The religious symbolism , and especially the closely related rites and worship forms , constitute a powerful bond for the members of the particular faith . The religion , in fact , is an expression of the unity of the group , small or large . The common codes , for religious action as such and in their ethical aspects for everyday moral behavior , bind the devotees together . These are ways of jointly participating in significantly symbolized , standardized , and ordered religiously sanctified behavior . The codes are mechanism for training in , and directing and enforcing , uniform social interaction , and for continually and publicly reasserting the solidarity of the group .

Durkheim noted long ago that religion as `` a unified system of beliefs and practices relative to sacred things unites into one single moral community all those who adhere to them '' . His view is that every religion pertains to a community , and , conversely , every community is in one aspect a religious unit . This is brought out in the common religious ethos that prevails even in the denominationally diverse audiences at many secular semi-public and public occasions in the United States ; ; and it is evidenced in the prayers offered , in the frequent religious allusions , and in the confirmation of points on religious grounds .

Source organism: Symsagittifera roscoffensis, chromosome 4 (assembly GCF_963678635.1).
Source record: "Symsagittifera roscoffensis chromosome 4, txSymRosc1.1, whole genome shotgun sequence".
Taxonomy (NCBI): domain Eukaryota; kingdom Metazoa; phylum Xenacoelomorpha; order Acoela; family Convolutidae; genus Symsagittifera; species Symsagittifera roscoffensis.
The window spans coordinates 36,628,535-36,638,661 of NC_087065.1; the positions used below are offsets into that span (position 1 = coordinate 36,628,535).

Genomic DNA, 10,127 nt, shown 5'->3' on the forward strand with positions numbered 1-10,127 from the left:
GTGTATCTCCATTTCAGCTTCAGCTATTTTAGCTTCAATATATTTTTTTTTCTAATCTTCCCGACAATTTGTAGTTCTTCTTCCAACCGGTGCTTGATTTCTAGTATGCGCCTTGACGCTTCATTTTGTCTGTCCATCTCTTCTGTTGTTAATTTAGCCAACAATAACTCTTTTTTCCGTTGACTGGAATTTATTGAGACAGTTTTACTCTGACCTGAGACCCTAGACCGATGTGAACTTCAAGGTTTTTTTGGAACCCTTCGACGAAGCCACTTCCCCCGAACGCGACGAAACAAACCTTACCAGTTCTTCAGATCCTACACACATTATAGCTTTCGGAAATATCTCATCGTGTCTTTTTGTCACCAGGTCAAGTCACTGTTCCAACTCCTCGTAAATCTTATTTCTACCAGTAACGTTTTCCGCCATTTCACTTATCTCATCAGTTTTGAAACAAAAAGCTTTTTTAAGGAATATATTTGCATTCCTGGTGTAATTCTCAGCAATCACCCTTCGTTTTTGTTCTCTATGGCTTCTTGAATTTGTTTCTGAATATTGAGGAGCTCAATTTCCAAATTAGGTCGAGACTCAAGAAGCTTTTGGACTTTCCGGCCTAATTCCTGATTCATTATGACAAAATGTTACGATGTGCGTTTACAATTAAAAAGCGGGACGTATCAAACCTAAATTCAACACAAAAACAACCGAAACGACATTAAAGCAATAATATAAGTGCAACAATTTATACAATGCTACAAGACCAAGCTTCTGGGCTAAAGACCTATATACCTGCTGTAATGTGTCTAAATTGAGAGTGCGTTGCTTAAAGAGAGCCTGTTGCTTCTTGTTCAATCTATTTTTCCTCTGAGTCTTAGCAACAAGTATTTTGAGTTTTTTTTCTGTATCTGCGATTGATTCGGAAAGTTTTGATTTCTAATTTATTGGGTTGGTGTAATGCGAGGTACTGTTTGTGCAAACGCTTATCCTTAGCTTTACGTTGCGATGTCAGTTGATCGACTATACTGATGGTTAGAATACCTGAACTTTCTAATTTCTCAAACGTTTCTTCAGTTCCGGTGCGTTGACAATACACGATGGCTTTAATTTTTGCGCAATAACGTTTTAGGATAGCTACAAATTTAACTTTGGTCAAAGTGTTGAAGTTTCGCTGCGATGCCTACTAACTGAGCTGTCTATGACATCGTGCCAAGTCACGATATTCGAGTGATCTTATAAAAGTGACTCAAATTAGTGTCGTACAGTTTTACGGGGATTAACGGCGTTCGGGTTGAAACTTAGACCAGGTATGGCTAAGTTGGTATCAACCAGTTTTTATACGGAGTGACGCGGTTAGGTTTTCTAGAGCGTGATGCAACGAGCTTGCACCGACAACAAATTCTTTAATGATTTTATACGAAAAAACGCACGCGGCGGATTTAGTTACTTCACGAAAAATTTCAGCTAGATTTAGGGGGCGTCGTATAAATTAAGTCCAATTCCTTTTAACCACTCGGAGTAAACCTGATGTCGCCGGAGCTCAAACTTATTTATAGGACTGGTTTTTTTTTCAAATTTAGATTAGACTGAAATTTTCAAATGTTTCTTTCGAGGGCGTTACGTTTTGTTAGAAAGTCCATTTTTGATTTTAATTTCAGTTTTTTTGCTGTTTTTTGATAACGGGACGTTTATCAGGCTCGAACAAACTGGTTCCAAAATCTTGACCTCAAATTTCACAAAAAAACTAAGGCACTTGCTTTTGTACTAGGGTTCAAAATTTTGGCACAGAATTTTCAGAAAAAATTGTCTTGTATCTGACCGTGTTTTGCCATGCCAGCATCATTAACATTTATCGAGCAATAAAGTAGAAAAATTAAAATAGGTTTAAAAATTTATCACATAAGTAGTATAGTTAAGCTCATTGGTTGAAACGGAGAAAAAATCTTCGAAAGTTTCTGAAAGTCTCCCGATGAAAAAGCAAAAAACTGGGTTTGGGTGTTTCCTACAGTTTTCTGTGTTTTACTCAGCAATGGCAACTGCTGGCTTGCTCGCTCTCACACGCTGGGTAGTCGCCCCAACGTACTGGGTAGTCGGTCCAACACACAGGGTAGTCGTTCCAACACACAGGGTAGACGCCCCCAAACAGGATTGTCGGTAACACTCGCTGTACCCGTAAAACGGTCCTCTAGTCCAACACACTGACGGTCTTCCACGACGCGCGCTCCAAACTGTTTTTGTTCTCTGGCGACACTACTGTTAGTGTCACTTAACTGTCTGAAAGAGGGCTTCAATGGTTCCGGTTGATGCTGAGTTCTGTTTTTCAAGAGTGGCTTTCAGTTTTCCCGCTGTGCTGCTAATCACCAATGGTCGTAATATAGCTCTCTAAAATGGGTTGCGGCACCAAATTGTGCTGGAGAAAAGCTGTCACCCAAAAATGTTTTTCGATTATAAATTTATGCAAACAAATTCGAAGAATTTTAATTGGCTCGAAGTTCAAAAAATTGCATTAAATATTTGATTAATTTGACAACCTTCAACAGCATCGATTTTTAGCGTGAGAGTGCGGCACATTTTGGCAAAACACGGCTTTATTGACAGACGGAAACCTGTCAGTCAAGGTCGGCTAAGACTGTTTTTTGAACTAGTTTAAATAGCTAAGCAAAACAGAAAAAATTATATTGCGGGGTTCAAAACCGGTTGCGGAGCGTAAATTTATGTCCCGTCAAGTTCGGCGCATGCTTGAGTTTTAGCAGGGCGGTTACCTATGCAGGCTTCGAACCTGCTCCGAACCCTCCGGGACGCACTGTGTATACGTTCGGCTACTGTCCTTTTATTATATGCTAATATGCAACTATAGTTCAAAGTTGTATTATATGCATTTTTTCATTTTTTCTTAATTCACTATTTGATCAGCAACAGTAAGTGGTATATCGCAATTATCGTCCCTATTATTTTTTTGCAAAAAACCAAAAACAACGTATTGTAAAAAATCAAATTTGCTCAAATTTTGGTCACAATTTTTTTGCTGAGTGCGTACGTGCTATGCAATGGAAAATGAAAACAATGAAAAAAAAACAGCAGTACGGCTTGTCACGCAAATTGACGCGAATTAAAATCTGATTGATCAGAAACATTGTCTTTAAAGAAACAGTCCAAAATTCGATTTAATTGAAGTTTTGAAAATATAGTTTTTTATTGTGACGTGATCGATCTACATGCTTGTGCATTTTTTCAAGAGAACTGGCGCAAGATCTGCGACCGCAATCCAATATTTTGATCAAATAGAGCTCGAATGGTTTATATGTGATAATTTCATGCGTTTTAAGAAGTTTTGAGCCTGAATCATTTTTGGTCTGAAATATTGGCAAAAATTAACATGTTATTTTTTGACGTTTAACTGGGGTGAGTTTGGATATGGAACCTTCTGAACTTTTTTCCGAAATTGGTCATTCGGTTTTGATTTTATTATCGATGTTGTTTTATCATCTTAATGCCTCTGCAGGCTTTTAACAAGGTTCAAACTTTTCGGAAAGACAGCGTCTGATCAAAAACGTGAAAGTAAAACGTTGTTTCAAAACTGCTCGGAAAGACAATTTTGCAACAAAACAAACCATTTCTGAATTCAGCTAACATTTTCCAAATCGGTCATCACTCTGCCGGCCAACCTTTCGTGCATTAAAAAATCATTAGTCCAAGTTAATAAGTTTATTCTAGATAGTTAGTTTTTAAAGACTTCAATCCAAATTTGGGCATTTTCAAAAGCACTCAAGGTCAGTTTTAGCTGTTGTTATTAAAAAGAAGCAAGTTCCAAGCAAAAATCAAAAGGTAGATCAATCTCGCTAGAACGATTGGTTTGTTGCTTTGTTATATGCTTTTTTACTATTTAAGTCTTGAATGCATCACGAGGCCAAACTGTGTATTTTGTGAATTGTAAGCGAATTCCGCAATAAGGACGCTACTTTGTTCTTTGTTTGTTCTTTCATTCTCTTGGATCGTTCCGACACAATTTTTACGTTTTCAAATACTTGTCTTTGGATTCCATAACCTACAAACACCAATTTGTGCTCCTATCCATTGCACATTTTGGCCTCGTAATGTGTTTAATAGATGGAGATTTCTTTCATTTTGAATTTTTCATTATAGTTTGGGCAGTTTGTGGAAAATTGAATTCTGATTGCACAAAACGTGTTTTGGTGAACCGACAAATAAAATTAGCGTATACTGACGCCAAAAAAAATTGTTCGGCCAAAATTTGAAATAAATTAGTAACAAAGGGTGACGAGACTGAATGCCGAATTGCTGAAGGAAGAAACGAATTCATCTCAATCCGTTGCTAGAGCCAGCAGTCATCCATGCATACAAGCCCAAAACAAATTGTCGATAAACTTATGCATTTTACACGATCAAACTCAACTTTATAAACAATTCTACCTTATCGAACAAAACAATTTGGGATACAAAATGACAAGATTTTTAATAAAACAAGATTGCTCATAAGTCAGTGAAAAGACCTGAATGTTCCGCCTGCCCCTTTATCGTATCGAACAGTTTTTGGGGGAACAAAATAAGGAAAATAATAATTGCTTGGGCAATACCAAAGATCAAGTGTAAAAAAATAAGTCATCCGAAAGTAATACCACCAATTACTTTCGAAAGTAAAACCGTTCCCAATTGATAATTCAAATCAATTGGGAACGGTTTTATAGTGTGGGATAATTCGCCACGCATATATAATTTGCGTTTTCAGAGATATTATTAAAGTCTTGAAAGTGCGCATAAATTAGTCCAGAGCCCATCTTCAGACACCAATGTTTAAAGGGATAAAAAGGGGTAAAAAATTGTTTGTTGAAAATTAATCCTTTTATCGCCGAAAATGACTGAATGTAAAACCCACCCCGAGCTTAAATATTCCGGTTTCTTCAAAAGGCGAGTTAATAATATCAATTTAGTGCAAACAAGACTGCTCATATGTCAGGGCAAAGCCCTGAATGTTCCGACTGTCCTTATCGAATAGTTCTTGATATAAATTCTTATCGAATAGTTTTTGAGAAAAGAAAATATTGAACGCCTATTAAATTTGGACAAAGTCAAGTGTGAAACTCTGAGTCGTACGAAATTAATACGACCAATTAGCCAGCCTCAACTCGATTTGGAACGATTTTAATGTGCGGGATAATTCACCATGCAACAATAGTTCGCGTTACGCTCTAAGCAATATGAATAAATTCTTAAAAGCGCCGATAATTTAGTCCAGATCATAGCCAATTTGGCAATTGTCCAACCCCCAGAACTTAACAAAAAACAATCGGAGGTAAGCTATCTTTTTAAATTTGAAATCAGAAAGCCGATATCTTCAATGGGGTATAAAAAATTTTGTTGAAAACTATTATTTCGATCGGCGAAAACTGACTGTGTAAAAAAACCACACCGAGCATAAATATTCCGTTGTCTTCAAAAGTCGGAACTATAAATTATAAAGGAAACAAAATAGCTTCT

The unifying effect of religion is also brought out in the fact that historically peoples have clung together as more or less cohesive cultural units , with religion as the dominant bond , even though spatially dispersed and not politically organized . The Jews for 2500 years have been a prime example , though the adherents of any world or interpeople religion are cases in point . It might be pointed out that the integrating function of religion , for good or ill , has often supported or been identified with other groupings -- political , nationality , language , class , racial , sociability , even economic .